Accessibility steps for Hype

Is there a step by step guide to making a Hype doc accessible for screen readers and keyboard navigation?

There's a chapter about Accessibility in A Book About Hype. That has a lot of useful information, but Accessibility could be a profession by itself, so the topic is even more advanced than what the book covers.

There's also this thread… Accessible Documents in Tumult Hype …but it looks like you've already been there.

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Thanks I’ve been to the one on the forum but will check out the other
I’m particularly interested in the tab order

There's also a bit of information in the hype documentation:

It doesn't go into too much depth with the tab order. The basic of it is that you would need to check tab index for each, and manually manage the indexes to what you want.

And then, test a lot :slight_smile:.

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Thanks Johnathan
Ive been told apart from the keyboard nav and alt tags I have to put in h1 and h2 tags etc into the existing text throughout all the documents - is there an easy way to do that when I have used text objects throughout at different sizes?

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Probably adding <h1> tags directly is the wrong way to add this accessibility. Instead you should just be able to set the Role field in the Identity Inspector to that which would match the <h1> tags. In this case, using heading is probably what you'd want:

Screenshot 2023-07-04 at 11.45.45 PM

This sets the aria-role for the element. You can test this; it may be all you really need.

Otherwise I wouldn't say there's an "easy way" to specifically use those tags – I'd consider this being Hype arbitrarily allowing swapping the tag type from its default <div> to these, which cannot currently be done.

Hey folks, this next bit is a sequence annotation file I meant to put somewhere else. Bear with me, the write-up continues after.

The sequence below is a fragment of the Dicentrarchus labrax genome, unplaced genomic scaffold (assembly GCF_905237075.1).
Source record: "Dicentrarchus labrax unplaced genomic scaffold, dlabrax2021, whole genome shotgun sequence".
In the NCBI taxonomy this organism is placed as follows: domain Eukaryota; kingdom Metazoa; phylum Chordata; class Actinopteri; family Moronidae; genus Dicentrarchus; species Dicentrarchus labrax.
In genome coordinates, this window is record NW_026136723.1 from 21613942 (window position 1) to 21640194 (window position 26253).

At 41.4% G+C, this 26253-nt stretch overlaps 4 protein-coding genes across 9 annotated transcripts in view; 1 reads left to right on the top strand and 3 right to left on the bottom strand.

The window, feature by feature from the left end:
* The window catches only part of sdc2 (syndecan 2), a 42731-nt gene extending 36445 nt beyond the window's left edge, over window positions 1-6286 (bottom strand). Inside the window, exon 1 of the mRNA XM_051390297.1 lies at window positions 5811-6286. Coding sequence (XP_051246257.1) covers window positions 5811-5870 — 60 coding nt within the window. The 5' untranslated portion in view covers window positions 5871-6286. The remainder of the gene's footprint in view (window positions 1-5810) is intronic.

You can add these tags relatively painlessly via choosing 'Edit > Edit Element's Inner HTML' and then putting a <h1> in the beginning and </h1> at the end of this. The main issue is that these will probably affect your styling, so then you might need to restyle.

Restyling in this manner can fight against the app a little bit -- if you select all the text it will think you're trying to style the the element's div and not necessarily text inside these <h1> tags. So you may need to do partial selections to get the style right.

Thus I'd seriously try to go the Role route if that winds up working.


Yes I tried adding h1 etc tags to the inner html and it works but is time consuming so I’ll try the other method tomorrow.
Other than “heading” in that field what are the other options to differentiate between heading sizes and paragraph styles.
I also tried a widget visible top right

I think what's important is to step back and really see the reason for accessibility. Try to imaging what trouble a user might have… such as mobility. That's one of the reasons for specifying a tab index, where even moving a mouse could be troublesome.

That's also why headings matter, because software can be used to help users navigate the page. Users can skip around the page based on the structure of headings. That why it's important to go in order. H1, H2, H3… that's not just for decoration.

However, that doesn't mean you need to add tab index to headings. That's kinda redundant. Personally, I like to reserve tab index for interactive elements or forms.

You have some navigational elements… like going to the next page. That part kinda works. I can tab to that button and then press space. The problem is that I'm being stopped by so many other elements before getting there.

Also, highlighting of tabbed elements might be a concern. I wasn't sure if the "Next Page" button was highlighted.

@jonathan is right — this needs testing.

As an example, I used WAVE…

There are accessibility issues. The language one is not too bad. That can be fixed by adding some HTML to the head of the document.

Contrast might be something to fix. It means the color of the background and the color of the text is too close to each other, which may make the text difficult for website visitors with vision problems.

Just in general though… it looks like a nice site. It seems fixable. You're facing common accessibility problems. However, I'm not sure why you're using Hype. I'm not seeing things like responsiveness or animation. Your page navigation by using Hype adds accessibility issues. Maybe static web pages would be better? :thinking: